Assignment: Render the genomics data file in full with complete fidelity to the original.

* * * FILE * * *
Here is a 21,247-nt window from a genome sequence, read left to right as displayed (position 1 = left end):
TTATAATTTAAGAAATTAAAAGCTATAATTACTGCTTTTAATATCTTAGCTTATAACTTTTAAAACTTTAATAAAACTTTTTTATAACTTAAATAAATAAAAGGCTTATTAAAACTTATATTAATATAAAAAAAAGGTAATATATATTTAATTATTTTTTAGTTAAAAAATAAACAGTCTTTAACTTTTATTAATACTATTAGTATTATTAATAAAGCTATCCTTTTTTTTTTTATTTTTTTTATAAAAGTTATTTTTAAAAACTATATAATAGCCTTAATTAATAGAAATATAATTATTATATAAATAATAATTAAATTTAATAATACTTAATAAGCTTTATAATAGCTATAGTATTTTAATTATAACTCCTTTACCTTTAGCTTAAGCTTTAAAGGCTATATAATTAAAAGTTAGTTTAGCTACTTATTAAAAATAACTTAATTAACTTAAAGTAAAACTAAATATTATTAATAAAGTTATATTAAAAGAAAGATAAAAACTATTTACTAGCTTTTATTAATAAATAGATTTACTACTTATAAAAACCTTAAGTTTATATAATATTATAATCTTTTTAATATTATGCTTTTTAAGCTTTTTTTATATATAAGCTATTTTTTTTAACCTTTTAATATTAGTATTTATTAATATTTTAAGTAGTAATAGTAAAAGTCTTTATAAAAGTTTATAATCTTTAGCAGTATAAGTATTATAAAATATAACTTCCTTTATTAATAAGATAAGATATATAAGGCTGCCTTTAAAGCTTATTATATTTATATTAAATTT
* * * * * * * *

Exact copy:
Here is a 21,247-nt window from a genome sequence, read left to right as displayed (position 1 = left end):
TTATAATTTAAGAAATTAAAAGCTATAATTACTGCTTTTAATATCTTAGCTTATAACTTTTAAAACTTTAATAAAACTTTTTTATAACTTAAATAAATAAAAGGCTTATTAAAACTTATATTAATATAAAAAAAAGGTAATATATATTTAATTATTTTTTAGTTAAAAAATAAACAGTCTTTAACTTTTATTAATACTATTAGTATTATTAATAAAGCTATCCTTTTTTTTTTTATTTTTTTTATAAAAGTTATTTTTAAAAACTATATAATAGCCTTAATTAATAGAAATATAATTATTATATAAATAATAATTAAATTTAATAATACTTAATAAGCTTTATAATAGCTATAGTATTTTAATTATAACTCCTTTACCTTTAGCTTAAGCTTTAAAGGCTATATAATTAAAAGTTAGTTTAGCTACTTATTAAAAATAACTTAATTAACTTAAAGTAAAACTAAATATTATTAATAAAGTTATATTAAAAGAAAGATAAAAACTATTTACTAGCTTTTATTAATAAATAGATTTACTACTTATAAAAACCTTAAGTTTATATAATATTATAATCTTTTTAATATTATGCTTTTTAAGCTTTTTTTATATATAAGCTATTTTTTTTAACCTTTTAATATTAGTATTTATTAATATTTTAAGTAGTAATAGTAAAAGTCTTTATAAAAGTTTATAATCTTTAGCAGTATAAGTATTATAAAATATAACTTCCTTTATTAATAAGATAAGATATATAAGGCTGCCTTTAAAGCTTATTATATTTATATTAAATTT